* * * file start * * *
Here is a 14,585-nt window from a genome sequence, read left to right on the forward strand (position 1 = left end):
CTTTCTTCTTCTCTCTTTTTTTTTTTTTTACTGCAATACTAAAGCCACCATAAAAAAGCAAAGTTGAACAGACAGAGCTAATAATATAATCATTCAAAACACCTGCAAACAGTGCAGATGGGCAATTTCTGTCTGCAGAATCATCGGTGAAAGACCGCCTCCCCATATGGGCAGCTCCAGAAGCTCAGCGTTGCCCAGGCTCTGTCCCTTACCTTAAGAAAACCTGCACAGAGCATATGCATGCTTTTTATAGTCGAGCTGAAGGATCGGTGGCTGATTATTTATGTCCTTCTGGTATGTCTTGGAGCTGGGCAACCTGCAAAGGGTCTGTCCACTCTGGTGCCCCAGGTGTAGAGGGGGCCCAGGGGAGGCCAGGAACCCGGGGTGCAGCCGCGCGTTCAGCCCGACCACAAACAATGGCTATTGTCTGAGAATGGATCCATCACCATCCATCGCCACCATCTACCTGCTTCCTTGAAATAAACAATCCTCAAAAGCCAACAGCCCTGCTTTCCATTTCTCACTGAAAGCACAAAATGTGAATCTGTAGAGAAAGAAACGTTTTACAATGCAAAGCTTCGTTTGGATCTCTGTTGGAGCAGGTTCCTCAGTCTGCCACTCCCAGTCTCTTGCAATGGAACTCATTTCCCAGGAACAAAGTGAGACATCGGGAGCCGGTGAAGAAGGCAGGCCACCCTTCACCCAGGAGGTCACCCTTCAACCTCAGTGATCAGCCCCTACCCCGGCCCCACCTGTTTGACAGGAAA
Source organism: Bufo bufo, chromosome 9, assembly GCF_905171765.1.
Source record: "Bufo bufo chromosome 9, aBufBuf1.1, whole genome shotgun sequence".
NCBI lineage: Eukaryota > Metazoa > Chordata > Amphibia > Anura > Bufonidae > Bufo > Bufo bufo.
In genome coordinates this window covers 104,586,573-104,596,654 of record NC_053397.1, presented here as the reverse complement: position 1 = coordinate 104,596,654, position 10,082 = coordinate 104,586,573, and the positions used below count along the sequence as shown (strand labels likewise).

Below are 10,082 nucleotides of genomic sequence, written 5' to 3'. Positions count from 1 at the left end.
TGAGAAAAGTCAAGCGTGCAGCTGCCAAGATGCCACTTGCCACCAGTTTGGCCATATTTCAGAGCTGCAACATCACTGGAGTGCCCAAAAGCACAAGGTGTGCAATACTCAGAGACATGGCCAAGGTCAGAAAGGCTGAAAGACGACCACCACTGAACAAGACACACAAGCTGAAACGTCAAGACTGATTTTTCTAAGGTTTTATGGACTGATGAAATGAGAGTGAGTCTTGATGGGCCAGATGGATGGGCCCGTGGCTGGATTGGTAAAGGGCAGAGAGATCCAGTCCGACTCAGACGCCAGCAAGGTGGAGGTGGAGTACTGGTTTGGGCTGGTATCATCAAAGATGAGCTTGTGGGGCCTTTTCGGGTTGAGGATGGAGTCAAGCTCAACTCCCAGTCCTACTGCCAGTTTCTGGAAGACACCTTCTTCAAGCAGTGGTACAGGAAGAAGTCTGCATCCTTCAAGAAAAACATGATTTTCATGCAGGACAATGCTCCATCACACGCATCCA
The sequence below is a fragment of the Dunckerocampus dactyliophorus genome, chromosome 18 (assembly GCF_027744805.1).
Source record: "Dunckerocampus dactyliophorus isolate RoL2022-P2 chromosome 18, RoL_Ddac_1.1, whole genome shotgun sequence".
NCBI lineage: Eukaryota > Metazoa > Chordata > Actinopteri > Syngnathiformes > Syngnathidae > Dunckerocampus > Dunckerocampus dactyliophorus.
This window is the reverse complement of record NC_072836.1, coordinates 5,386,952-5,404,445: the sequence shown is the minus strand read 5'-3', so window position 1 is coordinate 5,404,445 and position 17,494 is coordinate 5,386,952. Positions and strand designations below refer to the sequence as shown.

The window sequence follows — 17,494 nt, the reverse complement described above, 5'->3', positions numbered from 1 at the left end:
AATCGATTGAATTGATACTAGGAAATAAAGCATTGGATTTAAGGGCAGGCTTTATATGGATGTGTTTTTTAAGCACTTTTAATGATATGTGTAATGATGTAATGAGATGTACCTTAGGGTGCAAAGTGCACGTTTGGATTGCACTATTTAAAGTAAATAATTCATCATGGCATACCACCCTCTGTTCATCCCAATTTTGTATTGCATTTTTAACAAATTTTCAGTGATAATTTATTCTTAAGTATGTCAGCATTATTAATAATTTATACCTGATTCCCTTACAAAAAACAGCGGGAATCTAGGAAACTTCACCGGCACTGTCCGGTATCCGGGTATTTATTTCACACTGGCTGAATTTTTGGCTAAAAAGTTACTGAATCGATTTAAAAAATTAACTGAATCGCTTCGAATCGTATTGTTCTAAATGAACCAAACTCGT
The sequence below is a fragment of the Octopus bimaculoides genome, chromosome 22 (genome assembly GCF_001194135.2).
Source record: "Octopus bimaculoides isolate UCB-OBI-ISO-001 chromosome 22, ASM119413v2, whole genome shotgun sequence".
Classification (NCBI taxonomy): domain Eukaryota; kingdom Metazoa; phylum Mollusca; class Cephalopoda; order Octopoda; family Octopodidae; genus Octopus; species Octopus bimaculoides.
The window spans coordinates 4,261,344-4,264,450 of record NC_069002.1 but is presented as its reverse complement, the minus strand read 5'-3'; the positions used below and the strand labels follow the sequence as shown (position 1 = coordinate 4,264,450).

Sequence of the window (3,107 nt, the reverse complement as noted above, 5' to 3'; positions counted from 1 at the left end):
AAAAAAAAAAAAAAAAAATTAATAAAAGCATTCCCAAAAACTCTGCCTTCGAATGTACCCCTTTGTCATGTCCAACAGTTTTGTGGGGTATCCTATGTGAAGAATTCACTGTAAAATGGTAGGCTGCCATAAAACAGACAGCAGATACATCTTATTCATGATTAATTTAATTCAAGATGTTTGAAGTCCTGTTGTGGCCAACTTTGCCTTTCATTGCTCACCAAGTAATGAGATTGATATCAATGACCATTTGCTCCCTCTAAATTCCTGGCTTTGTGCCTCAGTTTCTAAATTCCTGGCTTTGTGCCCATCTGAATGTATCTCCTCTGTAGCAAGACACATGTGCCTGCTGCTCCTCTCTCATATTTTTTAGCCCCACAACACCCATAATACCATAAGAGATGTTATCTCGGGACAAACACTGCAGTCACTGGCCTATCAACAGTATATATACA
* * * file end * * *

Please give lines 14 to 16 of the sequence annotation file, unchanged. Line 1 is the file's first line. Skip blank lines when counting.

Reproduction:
AATCGATTGAATTGATACTAGGAAATAAAGCATTGGATTTAAGGGCAGGCTTTATATGGATGTGTTTTTTAAGCACTTTTAATGATATGTGTAATGATGTAATGAGATGTACCTTAGGGTGCAAAGTGCACGTTTGGATTGCACTATTTAAAGTAAATAATTCATCATGGCATACCACCCTCTGTTCATCCCAATTTTGTATTGCATTTTTAACAAATTTTCAGTGATAATTTATTCTTAAGTATGTCAGCATTATTAATAATTTATACCTGATTCCCTTACAAAAAACAGCGGGAATCTAGGAAACTTCACCGGCACTGTCCGGTATCCGGGTATTTATTTCACACTGGCTGAATTTTTGGCTAAAAAGTTACTGAATCGATTTAAAAAATTAACTGAATCGCTTCGAATCGTATTGTTCTAAATGAACCAAACTCGT
The sequence below is a fragment of the Octopus bimaculoides genome, chromosome 22 (genome assembly GCF_001194135.2).
Source record: "Octopus bimaculoides isolate UCB-OBI-ISO-001 chromosome 22, ASM119413v2, whole genome shotgun sequence".